Thursday 24 October 2019

Textured Flowers

From the moment I picked up my first camera 14 years ago my favourite photography subject has always been flowers. I've been a very keen gardener for longer than I've been a photographer so I was naturally drawn to flower photography with a camera in my hand. Flowers are wonderful subjects to photograph. They're very patient and never complain if you don't get the shot right first time. "Don't worry. Have another go. I'm not going anywhere. Take your time"

There's nothing more relaxing than spending the day in beautiful surroundings on a hopefully still and slightly overcast day with a macro lens, tripod and a diffuser picking out flowers that are in perfect condition to photograph. I'll often photograph freehand but I prefer to use a tripod to get the composition and the focus spot on and then wait for an insect to land before shooting. In most gardens that doesn't take very long.

When I started in photography I had the ambition to be a flower and garden photographer. I built up a small portfolio of perfectly focused and sharp portraits of flowers and would submit them to stock libraries only to have them turned down. They were perfectly good photos but I eventually realised that they were simply record shots of flowers without any artistic merit or mood. Regardless of the disappointment I've carried on photographing flowers for the simple enjoyment of using a camera on a fine day in lovely surroundings.

In November 2018 I was searching Youtube for videos on flower photography and I came across the photography of Kathleen Clemons from the US. Her photographic style was something that I'd never seen before and it simply blew me away.

Echinops and Hoverfly - George Evans
Kathleen takes photographs of flowers in freehand often using Lensbaby lenses for creative effect and mixes her own painterly textures with them in post processing to create a soft painterly effect. Sharpness is usually focused on a few stamens or the leading edge of a flower to draw the eye to a small area of detail with the remaining image falling away into soft focus. Her work is simply beautiful.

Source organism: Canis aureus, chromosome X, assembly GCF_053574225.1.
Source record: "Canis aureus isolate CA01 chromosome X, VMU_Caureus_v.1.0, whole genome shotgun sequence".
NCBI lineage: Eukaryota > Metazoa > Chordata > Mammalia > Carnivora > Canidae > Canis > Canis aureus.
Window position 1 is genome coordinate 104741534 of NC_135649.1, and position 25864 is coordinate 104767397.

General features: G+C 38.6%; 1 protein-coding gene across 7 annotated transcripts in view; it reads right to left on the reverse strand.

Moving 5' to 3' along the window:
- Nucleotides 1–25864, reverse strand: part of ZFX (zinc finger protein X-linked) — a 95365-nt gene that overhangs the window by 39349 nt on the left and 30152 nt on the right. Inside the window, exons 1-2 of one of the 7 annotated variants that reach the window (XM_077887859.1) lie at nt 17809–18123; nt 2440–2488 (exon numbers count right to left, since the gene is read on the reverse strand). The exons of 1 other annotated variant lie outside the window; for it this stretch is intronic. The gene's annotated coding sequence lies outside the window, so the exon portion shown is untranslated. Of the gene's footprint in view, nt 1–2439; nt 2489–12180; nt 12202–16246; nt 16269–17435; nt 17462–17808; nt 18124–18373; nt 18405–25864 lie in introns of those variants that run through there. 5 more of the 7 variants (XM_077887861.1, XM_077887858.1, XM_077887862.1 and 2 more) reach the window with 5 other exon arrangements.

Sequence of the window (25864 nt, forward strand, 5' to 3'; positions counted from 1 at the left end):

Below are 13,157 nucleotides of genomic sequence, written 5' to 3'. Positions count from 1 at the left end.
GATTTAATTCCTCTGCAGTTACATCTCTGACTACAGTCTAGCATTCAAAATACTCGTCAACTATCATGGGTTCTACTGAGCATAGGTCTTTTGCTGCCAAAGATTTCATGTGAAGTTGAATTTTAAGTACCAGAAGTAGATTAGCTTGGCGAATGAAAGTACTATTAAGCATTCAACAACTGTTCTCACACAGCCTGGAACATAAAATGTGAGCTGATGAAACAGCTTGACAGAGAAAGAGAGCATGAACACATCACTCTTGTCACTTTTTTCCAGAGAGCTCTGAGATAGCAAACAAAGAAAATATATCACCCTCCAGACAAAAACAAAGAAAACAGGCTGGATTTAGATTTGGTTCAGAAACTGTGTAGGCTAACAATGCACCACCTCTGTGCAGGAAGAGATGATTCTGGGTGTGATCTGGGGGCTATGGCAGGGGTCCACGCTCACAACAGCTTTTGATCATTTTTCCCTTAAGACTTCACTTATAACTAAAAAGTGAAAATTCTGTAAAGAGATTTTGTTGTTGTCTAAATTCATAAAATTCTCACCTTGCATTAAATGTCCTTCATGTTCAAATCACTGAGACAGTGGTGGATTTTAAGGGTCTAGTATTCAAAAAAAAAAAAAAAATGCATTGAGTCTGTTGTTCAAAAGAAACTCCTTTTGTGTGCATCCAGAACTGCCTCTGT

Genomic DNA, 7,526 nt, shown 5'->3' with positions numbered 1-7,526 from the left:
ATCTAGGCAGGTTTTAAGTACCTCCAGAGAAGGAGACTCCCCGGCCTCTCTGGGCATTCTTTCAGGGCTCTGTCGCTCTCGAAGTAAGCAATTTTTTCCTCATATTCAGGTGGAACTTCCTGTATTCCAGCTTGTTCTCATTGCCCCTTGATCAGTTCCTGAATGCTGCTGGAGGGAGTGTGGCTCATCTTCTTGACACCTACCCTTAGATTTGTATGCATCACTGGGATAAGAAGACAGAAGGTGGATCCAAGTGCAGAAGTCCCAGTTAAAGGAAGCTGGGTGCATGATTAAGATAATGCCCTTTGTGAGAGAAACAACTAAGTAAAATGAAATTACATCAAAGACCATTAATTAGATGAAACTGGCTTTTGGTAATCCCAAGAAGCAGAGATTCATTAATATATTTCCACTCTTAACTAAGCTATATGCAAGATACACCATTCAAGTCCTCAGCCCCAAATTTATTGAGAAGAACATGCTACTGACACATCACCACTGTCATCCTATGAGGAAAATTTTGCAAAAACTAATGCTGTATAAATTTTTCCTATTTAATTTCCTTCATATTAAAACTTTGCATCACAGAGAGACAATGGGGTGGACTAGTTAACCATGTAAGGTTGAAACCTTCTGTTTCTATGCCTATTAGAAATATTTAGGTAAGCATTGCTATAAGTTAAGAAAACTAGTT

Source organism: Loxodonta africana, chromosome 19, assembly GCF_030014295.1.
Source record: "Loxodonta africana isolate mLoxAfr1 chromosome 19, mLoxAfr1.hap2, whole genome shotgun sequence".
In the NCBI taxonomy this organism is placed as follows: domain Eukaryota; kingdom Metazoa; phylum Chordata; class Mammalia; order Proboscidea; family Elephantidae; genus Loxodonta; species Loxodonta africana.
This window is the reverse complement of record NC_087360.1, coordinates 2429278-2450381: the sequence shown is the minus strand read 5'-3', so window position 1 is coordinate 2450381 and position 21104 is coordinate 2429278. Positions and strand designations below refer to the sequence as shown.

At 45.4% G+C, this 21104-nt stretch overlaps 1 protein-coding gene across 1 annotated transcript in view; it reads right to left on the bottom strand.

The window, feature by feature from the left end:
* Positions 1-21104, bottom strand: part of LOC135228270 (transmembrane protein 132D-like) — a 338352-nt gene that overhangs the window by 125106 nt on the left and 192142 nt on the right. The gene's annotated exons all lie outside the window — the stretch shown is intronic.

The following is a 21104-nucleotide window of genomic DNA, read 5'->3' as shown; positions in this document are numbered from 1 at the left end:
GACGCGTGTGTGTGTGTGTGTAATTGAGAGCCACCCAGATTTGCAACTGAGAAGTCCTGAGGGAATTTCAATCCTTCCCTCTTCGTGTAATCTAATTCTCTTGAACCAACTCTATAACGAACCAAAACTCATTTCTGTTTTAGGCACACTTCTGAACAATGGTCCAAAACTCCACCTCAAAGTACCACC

Helenium - George Evans
I suddenly found a use for my library of old record shots of flowers that I'd collected over 14 years so I bought Kathleen's e-book detailing her technique with her painterly textures and started to create my own artwork. I've always admired artists with the talent to draw and paint, something which I've tried to do myself and have failed at miserably. I can now create digitally from photographs.

Hemerocallis - George Evans
I've spent nine months creating my own painterly flowers as artwork and enjoyed every minute. A photographer should never attempt to copy another photographers work but every photographer uses different gear, has a different eye for composition when shooting and their own post processing software and work flow. I hope that my images inspired and encouraged by Kathleen Clemons are sufficiently different to stand on their own.

Japanese Anenome - George Evans
An issue that I never considered in my sudden enthusiasm for textured flowers was that the whole of an image must be 100% the work of the photographer to enter club, national or international competitions. For a club photographer with Hoylake Photographic Society this was a bit of a blow so none of my work created during 2019 and shown in this blog post can be entered in competition but I'm in the process of creating my own painterly textures to use in future projects.

Helianthus and Cabbage White Butterfly - George Evans
My photography inspired by creative photographers visiting Hoylake Photographic Society over the years has been moving towards a more pictorial style. I've long been creating pictorial style images from landscapes, architecture and digital infrared which could be hung on a wall and enjoyed and this "Textured Flower" series of photographs fits that bill perfectly.